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IMF softens tone on Ethiopia, projects high growth

IMF softens tone on Ethiopia, projects high growth

Projects a nine percent GDP growth

Unlike preceding Article IV consultation reports on the Ethiopian economic affairs, the International Monetary Fund (IMF) has relaxed its judgment on how the government of Ethiopia is managing the economy.

Following the conclusion of a nearly two-week mission by the IMF Article IV staff, the Fund in its presser said that the country is expected to stay on a nine percent real GDP growth path during the upcoming fiscal year. This projection is at a stark contrast with last year’s 6.5 percent.

Back in 2015/16 fiscal year, the medium-term GDP growth was projected to recover between 7.3 and 7.5 percent. For the 2016/17 fiscal year, the team estimated that Ethiopian economy will land on a nine percent growth rate, making it one of the fastest growing economies in world.

The brief press statement that was released by the IMF this week said that the estimated fiscal deficit is somewhere around 2.5 percent of the GDP mostly due to “prudent budget execution” which steered to “a lower-than-planned fiscal deficit”. According to last year’s report, the IMF said that the general government deficit was at 3 percent of the GDP. However, the external current account deficit, estimated at 10.7 percent of the GDP, remained large, the statement read.

The IMF staff team, led by Julio Escolano, which spent time from September 13 to 26 in Ethiopia, suggested that the government should consider more tight monetary policy corresponding to the already effective fiscal measures.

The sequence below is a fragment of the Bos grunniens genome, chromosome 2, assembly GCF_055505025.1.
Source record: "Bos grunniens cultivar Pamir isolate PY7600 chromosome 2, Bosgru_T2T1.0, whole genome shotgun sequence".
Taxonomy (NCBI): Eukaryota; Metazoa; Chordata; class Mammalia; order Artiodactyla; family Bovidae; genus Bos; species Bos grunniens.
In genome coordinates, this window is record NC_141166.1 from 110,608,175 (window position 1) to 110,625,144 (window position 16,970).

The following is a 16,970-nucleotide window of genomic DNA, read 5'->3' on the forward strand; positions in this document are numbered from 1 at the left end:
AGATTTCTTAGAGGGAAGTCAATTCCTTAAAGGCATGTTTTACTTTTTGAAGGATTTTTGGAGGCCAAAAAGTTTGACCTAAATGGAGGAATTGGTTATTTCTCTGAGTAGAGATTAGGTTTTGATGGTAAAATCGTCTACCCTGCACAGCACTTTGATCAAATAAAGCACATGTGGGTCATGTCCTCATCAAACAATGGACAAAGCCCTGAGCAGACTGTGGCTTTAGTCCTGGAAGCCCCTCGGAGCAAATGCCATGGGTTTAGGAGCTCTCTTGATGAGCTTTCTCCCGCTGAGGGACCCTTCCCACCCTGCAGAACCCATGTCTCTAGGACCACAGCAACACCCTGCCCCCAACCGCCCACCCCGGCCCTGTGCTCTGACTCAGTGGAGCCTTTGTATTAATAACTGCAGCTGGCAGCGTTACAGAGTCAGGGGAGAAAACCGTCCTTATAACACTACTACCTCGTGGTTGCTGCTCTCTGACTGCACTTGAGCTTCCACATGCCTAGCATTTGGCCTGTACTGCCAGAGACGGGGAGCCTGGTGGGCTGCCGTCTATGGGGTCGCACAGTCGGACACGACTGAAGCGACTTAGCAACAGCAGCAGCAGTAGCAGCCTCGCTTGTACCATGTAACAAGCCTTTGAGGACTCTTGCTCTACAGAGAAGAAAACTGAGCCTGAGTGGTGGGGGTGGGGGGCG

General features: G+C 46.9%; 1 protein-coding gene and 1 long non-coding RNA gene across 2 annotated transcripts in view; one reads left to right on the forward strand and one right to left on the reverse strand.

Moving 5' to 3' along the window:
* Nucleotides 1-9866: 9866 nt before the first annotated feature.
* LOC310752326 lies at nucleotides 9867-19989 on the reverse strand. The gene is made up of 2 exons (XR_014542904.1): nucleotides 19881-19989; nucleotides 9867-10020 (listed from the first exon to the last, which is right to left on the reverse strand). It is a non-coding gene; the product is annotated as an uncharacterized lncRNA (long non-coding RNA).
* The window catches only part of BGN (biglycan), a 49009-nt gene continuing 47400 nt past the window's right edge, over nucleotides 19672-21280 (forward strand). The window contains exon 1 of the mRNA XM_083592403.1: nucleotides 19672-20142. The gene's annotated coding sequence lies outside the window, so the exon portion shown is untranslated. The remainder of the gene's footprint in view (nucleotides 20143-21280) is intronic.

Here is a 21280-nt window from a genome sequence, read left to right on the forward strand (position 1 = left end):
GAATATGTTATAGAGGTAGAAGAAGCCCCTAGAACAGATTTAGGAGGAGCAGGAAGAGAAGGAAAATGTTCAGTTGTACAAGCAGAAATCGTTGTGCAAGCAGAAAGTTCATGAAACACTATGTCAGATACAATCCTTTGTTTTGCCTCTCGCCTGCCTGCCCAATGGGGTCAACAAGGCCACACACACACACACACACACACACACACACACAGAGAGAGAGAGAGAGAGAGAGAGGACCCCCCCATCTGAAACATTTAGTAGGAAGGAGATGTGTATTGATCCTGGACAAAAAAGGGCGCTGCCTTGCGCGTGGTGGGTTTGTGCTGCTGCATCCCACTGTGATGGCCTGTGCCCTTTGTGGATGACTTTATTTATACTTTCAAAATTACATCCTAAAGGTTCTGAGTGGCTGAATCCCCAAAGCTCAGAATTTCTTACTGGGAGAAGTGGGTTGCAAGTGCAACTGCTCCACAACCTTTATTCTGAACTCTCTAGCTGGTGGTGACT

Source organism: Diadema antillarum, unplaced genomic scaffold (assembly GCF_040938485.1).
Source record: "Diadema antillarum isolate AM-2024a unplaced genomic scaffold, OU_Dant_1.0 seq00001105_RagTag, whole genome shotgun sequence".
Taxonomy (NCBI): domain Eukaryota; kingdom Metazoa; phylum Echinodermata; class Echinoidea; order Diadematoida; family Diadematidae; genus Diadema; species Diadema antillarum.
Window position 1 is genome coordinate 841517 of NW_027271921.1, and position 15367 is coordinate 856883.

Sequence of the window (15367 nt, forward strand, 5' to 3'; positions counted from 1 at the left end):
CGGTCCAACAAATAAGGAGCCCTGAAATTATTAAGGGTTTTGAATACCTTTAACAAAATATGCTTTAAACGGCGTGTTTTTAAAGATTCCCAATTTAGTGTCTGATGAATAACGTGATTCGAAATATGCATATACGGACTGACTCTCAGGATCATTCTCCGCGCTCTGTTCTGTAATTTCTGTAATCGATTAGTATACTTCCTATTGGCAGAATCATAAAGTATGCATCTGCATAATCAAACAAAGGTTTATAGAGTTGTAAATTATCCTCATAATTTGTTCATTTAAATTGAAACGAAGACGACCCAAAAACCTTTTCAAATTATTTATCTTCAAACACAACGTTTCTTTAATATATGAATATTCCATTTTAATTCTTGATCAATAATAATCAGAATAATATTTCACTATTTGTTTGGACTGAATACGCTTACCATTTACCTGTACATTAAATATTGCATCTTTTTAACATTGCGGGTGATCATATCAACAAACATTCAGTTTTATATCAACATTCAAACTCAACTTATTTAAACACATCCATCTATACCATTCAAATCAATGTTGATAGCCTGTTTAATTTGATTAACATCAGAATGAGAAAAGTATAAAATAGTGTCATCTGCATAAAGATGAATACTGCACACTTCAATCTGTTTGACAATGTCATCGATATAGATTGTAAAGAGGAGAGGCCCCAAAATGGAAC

Concluding the 2017 Article IV Consultation with the government of Ethiopia, Escolano said that timely and effective interventions together with donors have helped Ethiopia to mitigate the human costs the re-emerged drought could have instigated. "The Ethiopian economy showed strong resilience in 2016/17 amid continued weak global prices for Ethiopia’s key exports and re-emergence of drought in parts of the country.”

In addition to that, Escolano advised Ethiopian officials to consider a flexible exchange rate regime which would promote competiveness of the economy. The team also suggested the business climate to be improved to capitalize on “the current positive investor sentiment towards Ethiopia”. This refers to the recent figures that put Ethiopia among the top five FDI destinations in the globe. It is to be recalled that Ethiopia was able to attract FDI worth USD 3.4 billion last year. 

Though the key findings are yet to be public awaiting the approval of the Executive Board on November, the team is said to have presented its findings and recommendations to Prime Minister Hailemariam Dessalegn, already. Technical and policy discussions were also held with Teklewold Atnafu, governor of the National Bank of Ethiopia (NBE), and Abraham Tekeste (PhD), minister of Finance and Economic Cooperation (MoFEC).